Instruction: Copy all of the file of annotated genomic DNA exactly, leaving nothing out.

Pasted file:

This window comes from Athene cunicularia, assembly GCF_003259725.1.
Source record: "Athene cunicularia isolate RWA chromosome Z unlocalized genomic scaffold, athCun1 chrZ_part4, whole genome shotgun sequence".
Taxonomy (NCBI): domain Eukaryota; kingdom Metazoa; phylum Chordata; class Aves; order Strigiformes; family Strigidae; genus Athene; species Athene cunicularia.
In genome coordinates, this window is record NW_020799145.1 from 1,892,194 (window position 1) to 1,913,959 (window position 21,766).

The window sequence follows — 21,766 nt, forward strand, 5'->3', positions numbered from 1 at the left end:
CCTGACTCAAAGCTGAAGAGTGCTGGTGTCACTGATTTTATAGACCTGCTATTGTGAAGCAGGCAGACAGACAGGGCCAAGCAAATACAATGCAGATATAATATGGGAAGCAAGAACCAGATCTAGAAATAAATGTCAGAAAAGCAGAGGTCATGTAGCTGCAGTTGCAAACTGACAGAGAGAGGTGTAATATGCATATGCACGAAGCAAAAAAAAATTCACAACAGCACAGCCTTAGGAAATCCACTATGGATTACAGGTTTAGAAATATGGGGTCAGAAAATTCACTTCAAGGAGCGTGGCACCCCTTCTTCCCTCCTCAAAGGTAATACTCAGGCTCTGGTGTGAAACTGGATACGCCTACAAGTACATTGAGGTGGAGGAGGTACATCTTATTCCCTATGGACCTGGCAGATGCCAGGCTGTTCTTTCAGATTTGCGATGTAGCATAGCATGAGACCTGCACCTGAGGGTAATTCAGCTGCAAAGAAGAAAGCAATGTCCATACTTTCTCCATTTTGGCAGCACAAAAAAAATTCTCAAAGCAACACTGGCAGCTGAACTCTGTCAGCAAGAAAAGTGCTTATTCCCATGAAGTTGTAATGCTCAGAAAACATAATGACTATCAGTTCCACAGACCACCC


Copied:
This window comes from Athene cunicularia, assembly GCF_003259725.1.
Source record: "Athene cunicularia isolate RWA chromosome Z unlocalized genomic scaffold, athCun1 chrZ_part4, whole genome shotgun sequence".
Taxonomy (NCBI): domain Eukaryota; kingdom Metazoa; phylum Chordata; class Aves; order Strigiformes; family Strigidae; genus Athene; species Athene cunicularia.
In genome coordinates, this window is record NW_020799145.1 from 1,892,194 (window position 1) to 1,913,959 (window position 21,766).

The window sequence follows — 21,766 nt, forward strand, 5'->3', positions numbered from 1 at the left end:
CCTGACTCAAAGCTGAAGAGTGCTGGTGTCACTGATTTTATAGACCTGCTATTGTGAAGCAGGCAGACAGACAGGGCCAAGCAAATACAATGCAGATATAATATGGGAAGCAAGAACCAGATCTAGAAATAAATGTCAGAAAAGCAGAGGTCATGTAGCTGCAGTTGCAAACTGACAGAGAGAGGTGTAATATGCATATGCACGAAGCAAAAAAAAATTCACAACAGCACAGCCTTAGGAAATCCACTATGGATTACAGGTTTAGAAATATGGGGTCAGAAAATTCACTTCAAGGAGCGTGGCACCCCTTCTTCCCTCCTCAAAGGTAATACTCAGGCTCTGGTGTGAAACTGGATACGCCTACAAGTACATTGAGGTGGAGGAGGTACATCTTATTCCCTATGGACCTGGCAGATGCCAGGCTGTTCTTTCAGATTTGCGATGTAGCATAGCATGAGACCTGCACCTGAGGGTAATTCAGCTGCAAAGAAGAAAGCAATGTCCATACTTTCTCCATTTTGGCAGCACAAAAAAAATTCTCAAAGCAACACTGGCAGCTGAACTCTGTCAGCAAGAAAAGTGCTTATTCCCATGAAGTTGTAATGCTCAGAAAACATAATGACTATCAGTTCCACAGACCACCC